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In her powerful debut, “Black Queer Hoe” (Haymarket Books, Sept. 4), Chicago performance poet and playwright Britteney Black Rose Kapri wrestles with questions about sexual freedom and sexual exploitation in a world where black queer women are frequently denied basic rights to bodily autonomy. Kapri is refreshingly unapologetic and provides crucial insights and perspective into many conversations currently playing out across the country surrounding race, gender, sexuality and power. In his new poetry collection, “The Rise of Genderqueer” (Brain Mill Press, Sept. 4), Wren Hanks challenges assumptions about gender, dismantling the status quo from every angle. A trans writer from Texas, his poems are raw and authentic and create a space for his extraordinary voice. Akemi Dawn Bowman’s new novel “Summer Bird Blue” (Simon Pulse, Sept. 11) tells the story of Rumi Seto, a mixed race teen suffering from the tragedy of losing her sister while simultaneously attempting to understand her own identity as asexual. A raw story about loss, grief and identity, “Summer Bird Blue” is a powerful read that sheds light on the strength and perseverance of humanity. If you love graphic novels, Tillie Walden’s “On a Sunbeam” (First Second, Oct. 2) is a must read. Set in the deepest reaches of space, “On a Sunbeam” is an epic graphic novel that takes the reader on one girl’s journey of falling in love at boarding school then losing everything. A story of love and second chances, Walden beautifully writes and illustrates what one critic has called “her best work yet” in this fall’s release. If you have a young person in your life, “Jack (Not Jackie)” (little bee books, Oct. 9) is a wonderful gift idea. In this moving picture book, Erica Silverman tells the story of a big sister who realizes her little sister Jackie may not in fact be her sister at all. Jackie doesn’t like to wear dresses or have long hair and wants to be called Jack instead. Author of acclaimed fiction “Simon vs. the Homo Sapiens Agenda” Becky Albertalli alongside Adam Silvera release their new young-adult romance “What If It’s Us” this October (HarperTeen, Oct. 9). Ben has just broken up with his boyfriend when Arthur moves to New York City for the summer to work on Broadway. Although Ben is heartbroken and not interested in starting a new relationship, when he meets Arthur at the post office, he’s forced to reconsider. “What If It’s Us” is a story of fate and trying to figure out what exactly the universe has in store for us. Lambda Award Winner Julia Watts releases her latest young-adult novel, “QUIVER” (Three Rooms Press, Oct. 16), this fall. Set in rural Tennessee, it tells of a friendship between two teenagers on opposite sides of today’s culture wars. Libby comes from a strict evangelical family while her new neighbor Zo is a gender fluid feminist, socialist (and of course vegetarian), and yet despite their differences, they are drawn to each other and connect instantly. Creator of Amazon’s “Transparent” Jill Soloway is finally releasing her powerful memoir “She Wants It: Desire, Power and Toppling the Patriarchy” (Crown Archetype, Oct. 16), which reveals her personal journey from a straight, married mother of two to a queer and nonbinary activist. Her memoir deconstructs the harmful dominant narratives still shaping our society, challenging the status quo and encouraging the reader to think critically about issues from consent and #metoo to gender and inclusion. If you love poetry, Mary Lambert’s new collection “Shame Is an Ocean I Swim Across” (Feiwel & Friends, Oct. 23) should definitely be added to your fall reading list. A writer and LGBT activist, Lambert is also a songwriter and collaborated with Macklemore and Ryan Lewis to create the Grammy-nominated queer anthem “Same Love.” The poems in her new collection tackle issues of sexual assault, mental illness and body acceptance. In “The Autobiography of a Transgender Scientist” (Mit Press, Oct. 23) Ben Barres, esteemed neurobiologist at Stanford University, tells the story of his life from his gender transition to his scientific work and finally his advocacy for gender equity in the sciences. This book, completed shortly before his death in 2017, explores his experience as a female student at MIT in the 1970s and his transition from female to male in his 40s alongside fascinating accounts of his scientific accomplishments.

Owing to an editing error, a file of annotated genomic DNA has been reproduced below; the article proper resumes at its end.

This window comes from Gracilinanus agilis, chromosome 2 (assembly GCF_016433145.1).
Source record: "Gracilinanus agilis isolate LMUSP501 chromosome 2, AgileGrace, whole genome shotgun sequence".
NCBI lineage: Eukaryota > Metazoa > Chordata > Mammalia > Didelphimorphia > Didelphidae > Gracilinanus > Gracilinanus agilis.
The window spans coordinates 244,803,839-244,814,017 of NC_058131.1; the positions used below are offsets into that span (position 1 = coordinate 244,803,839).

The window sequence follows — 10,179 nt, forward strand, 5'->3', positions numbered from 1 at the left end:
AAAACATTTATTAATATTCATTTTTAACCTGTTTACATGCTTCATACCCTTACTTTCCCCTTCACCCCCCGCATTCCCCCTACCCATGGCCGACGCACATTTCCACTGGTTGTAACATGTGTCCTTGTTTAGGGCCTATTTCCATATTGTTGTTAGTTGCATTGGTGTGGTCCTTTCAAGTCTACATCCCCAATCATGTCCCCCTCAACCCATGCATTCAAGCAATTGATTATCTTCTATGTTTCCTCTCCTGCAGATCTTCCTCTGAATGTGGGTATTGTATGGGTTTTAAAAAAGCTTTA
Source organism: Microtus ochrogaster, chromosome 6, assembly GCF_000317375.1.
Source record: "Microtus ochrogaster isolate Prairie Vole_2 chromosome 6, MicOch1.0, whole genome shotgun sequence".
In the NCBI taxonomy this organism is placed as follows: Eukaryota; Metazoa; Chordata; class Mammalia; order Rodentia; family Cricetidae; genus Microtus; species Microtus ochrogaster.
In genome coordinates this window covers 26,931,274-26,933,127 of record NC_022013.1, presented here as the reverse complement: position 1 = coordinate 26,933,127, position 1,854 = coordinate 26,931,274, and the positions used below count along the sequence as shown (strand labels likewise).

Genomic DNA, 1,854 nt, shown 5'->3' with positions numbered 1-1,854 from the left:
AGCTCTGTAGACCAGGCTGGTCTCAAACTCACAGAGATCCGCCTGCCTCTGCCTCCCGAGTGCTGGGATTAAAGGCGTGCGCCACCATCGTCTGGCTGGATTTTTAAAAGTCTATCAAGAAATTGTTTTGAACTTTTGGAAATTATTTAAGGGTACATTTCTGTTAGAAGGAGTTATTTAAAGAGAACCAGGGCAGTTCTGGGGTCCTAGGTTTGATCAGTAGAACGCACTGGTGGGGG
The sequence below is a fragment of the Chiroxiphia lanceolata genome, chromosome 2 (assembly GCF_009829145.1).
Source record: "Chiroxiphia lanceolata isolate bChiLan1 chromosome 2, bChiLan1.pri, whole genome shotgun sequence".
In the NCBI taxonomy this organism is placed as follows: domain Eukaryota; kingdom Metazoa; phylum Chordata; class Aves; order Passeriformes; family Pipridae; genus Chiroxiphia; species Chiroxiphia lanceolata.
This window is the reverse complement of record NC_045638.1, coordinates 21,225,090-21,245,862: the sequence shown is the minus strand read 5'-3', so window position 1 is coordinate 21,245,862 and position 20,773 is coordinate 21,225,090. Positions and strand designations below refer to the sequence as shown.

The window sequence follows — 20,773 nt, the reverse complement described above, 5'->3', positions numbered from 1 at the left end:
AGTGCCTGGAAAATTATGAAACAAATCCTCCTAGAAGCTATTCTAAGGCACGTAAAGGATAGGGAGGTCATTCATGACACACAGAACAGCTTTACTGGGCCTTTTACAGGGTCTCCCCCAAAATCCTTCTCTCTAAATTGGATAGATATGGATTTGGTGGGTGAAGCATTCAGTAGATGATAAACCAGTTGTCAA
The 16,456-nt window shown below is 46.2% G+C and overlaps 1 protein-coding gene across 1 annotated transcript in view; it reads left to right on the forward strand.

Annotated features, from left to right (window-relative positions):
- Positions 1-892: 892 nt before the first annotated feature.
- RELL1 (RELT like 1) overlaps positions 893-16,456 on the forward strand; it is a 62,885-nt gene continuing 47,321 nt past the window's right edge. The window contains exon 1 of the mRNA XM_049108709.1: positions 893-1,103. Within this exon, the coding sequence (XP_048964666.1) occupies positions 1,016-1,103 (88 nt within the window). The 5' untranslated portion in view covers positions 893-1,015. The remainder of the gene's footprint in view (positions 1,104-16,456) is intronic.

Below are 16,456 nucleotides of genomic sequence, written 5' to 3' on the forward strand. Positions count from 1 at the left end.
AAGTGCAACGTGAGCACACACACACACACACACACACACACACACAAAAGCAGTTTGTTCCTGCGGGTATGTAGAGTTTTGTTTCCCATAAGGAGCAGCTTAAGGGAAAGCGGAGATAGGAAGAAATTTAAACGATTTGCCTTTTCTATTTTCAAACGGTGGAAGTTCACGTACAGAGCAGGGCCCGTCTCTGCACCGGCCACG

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Emmy’s 70th was a coming of age for LGBT Dozens of statuettes awarded to LGBT producers, TV shows and actors By SUSAN HORNIK

The 70th annual Emmy Awards gave the LGBTQ community historical, almost matter of fact visibility, with more LGBT winners than ever before. Los Angeles Blade’s Susan Hornik played a major part in her whirlwind week covering numerous awards events. Here’s a recap: